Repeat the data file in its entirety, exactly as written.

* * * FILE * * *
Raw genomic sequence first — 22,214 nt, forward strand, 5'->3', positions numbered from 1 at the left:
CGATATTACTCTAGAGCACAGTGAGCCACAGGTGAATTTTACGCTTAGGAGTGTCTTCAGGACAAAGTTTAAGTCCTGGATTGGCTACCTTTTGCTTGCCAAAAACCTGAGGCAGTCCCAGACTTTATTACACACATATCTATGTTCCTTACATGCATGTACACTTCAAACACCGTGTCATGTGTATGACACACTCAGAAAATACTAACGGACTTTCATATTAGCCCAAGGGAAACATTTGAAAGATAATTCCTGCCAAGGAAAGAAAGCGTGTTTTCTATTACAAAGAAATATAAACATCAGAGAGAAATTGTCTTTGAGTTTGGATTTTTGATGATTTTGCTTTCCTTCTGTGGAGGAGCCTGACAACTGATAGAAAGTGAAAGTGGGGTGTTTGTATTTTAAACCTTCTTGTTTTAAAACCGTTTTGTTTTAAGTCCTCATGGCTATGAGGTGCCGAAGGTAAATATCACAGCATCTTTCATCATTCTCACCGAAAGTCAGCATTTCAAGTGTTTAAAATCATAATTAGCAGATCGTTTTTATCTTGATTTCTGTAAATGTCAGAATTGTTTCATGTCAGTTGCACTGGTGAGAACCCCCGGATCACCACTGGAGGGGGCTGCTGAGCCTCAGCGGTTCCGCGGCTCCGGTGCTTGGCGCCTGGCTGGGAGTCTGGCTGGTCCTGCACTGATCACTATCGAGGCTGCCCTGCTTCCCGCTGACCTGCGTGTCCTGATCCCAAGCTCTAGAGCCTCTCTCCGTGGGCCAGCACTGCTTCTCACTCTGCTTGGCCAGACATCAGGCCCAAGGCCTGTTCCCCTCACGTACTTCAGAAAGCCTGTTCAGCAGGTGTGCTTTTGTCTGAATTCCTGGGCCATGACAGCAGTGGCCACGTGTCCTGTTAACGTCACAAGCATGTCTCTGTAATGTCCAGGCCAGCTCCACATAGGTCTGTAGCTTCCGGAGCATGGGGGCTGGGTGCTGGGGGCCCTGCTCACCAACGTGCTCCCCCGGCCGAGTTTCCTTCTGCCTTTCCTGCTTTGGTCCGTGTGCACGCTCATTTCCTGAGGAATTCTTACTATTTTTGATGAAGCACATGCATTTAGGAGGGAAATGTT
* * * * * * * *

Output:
Raw genomic sequence first — 22,214 nt, forward strand, 5'->3', positions numbered from 1 at the left:
CGATATTACTCTAGAGCACAGTGAGCCACAGGTGAATTTTACGCTTAGGAGTGTCTTCAGGACAAAGTTTAAGTCCTGGATTGGCTACCTTTTGCTTGCCAAAAACCTGAGGCAGTCCCAGACTTTATTACACACATATCTATGTTCCTTACATGCATGTACACTTCAAACACCGTGTCATGTGTATGACACACTCAGAAAATACTAACGGACTTTCATATTAGCCCAAGGGAAACATTTGAAAGATAATTCCTGCCAAGGAAAGAAAGCGTGTTTTCTATTACAAAGAAATATAAACATCAGAGAGAAATTGTCTTTGAGTTTGGATTTTTGATGATTTTGCTTTCCTTCTGTGGAGGAGCCTGACAACTGATAGAAAGTGAAAGTGGGGTGTTTGTATTTTAAACCTTCTTGTTTTAAAACCGTTTTGTTTTAAGTCCTCATGGCTATGAGGTGCCGAAGGTAAATATCACAGCATCTTTCATCATTCTCACCGAAAGTCAGCATTTCAAGTGTTTAAAATCATAATTAGCAGATCGTTTTTATCTTGATTTCTGTAAATGTCAGAATTGTTTCATGTCAGTTGCACTGGTGAGAACCCCCGGATCACCACTGGAGGGGGCTGCTGAGCCTCAGCGGTTCCGCGGCTCCGGTGCTTGGCGCCTGGCTGGGAGTCTGGCTGGTCCTGCACTGATCACTATCGAGGCTGCCCTGCTTCCCGCTGACCTGCGTGTCCTGATCCCAAGCTCTAGAGCCTCTCTCCGTGGGCCAGCACTGCTTCTCACTCTGCTTGGCCAGACATCAGGCCCAAGGCCTGTTCCCCTCACGTACTTCAGAAAGCCTGTTCAGCAGGTGTGCTTTTGTCTGAATTCCTGGGCCATGACAGCAGTGGCCACGTGTCCTGTTAACGTCACAAGCATGTCTCTGTAATGTCCAGGCCAGCTCCACATAGGTCTGTAGCTTCCGGAGCATGGGGGCTGGGTGCTGGGGGCCCTGCTCACCAACGTGCTCCCCCGGCCGAGTTTCCTTCTGCCTTTCCTGCTTTGGTCCGTGTGCACGCTCATTTCCTGAGGAATTCTTACTATTTTTGATGAAGCACATGCATTTAGGAGGGAAATGTT